Accordingly, the present invention provides a client computer system adapted to connect to a server across a network, the client system including memory into which an operating system is loadable and being adapted to load at least a portion of an operating system image over the network from the server into a location in said memory and boot from the operating system image in memory, wherein said client system is adapted to subsequently modify the operating system image in memory without reloading the portion of the operating system image over the network and re-boot the client system.
In a further aspect the invention provides a computer method of booting a computer in a network said method including the steps of:
a. downloading at least a portion of an operating system image from a network server
b. booting the operating system
c. modifying the operating system image in memory
d. repeating steps b. and c.
In a still further aspect the invention provides an operating system images system image for a client computer system including a network card operable to connect said client system to a server across a network, said operating system image being operable to boot said client system, to modify itself after being booted and to re-boot said client system to connect said client system to said server.
FIG. 1 is a schematic diagram of a network computer system including a host computer system and a client system according to a preferred embodiment of the invention; and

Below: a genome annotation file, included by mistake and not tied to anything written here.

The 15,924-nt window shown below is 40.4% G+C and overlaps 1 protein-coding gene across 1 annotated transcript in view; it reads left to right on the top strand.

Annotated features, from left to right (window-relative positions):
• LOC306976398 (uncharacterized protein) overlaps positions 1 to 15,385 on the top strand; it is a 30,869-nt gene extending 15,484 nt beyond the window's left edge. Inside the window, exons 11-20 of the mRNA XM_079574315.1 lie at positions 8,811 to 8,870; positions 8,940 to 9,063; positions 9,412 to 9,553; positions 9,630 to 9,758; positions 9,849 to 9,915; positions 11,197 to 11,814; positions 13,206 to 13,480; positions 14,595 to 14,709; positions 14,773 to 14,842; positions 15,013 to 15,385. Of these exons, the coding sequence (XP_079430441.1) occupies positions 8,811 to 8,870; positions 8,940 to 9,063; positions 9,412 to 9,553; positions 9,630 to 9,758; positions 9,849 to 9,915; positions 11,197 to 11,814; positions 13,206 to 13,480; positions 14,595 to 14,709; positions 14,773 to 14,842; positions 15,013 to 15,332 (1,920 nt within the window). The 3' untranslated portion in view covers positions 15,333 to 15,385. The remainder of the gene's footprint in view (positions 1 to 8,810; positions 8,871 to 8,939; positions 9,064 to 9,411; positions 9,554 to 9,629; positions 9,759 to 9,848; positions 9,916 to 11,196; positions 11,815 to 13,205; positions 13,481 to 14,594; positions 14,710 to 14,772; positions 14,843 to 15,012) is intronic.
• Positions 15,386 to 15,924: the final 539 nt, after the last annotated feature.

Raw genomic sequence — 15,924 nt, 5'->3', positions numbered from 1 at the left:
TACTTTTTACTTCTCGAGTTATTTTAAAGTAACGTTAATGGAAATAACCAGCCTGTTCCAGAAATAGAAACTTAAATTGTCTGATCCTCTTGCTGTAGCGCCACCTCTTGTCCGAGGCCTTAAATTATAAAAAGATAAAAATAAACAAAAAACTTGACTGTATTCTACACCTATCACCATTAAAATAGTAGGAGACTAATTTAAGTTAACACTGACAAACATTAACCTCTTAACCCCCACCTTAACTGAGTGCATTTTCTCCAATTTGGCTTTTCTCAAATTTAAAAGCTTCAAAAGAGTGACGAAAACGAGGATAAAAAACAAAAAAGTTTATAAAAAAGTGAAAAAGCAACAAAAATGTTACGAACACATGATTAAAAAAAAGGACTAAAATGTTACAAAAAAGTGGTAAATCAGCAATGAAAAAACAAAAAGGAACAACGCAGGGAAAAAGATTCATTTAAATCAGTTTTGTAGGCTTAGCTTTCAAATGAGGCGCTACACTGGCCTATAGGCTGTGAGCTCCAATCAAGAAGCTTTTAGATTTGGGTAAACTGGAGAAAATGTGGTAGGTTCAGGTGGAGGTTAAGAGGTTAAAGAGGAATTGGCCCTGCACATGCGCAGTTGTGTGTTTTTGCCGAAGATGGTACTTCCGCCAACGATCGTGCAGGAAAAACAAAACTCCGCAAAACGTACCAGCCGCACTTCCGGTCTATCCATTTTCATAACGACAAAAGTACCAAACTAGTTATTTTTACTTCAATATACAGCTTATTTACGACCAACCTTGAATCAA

FIG. 2 is a flow diagram of the operation of the preferred embodiment.
In the present invention, as with conventional network booting, a client system 10 includes a network card 12 including a PROM 14 programmed to connect the client to a server 16 and to download a bootstrap program 17 from the server via the network 20. The bootstrap 17 in turn is programmed to download a boot image 18 from the server via the network 20. The PROM program runs immediately after a BIOS or initial bootstrap program 22 and before an operating system is loaded. In the case of the DOS operating system, the boot image includes a number of files, for example, autoexec.bat, config.sys and any other driver files necessary to boot the client.
In the present embodiment, the bootstrap 17 is programmed to set up a RAM drive 24 in memory 25 into which the boot image 18 files are transferred under the control of the PROM. The client may alternatively include a floppy disk drive (not shown) and the boot image 18 could be transferred onto the floppy disk avoiding the necessity for a RAM drive. This, however, would prove a slower and more cumbersome solution although not outside the scope of the present invention.
The DOS operating system employs an interrupt vector table (IVT) 26 which contains pointers to interrupt service routines normally located within the DOS portion 28 of memory. When DOS is loaded into memory, however, it affects the initial state of the interrupt vector table, pointing the IVT entries to the location of interrupt service routines in memory. If the client operating system is to be re-booted, then the state of the interrupt vector table before DOS is loaded needs to be preserved.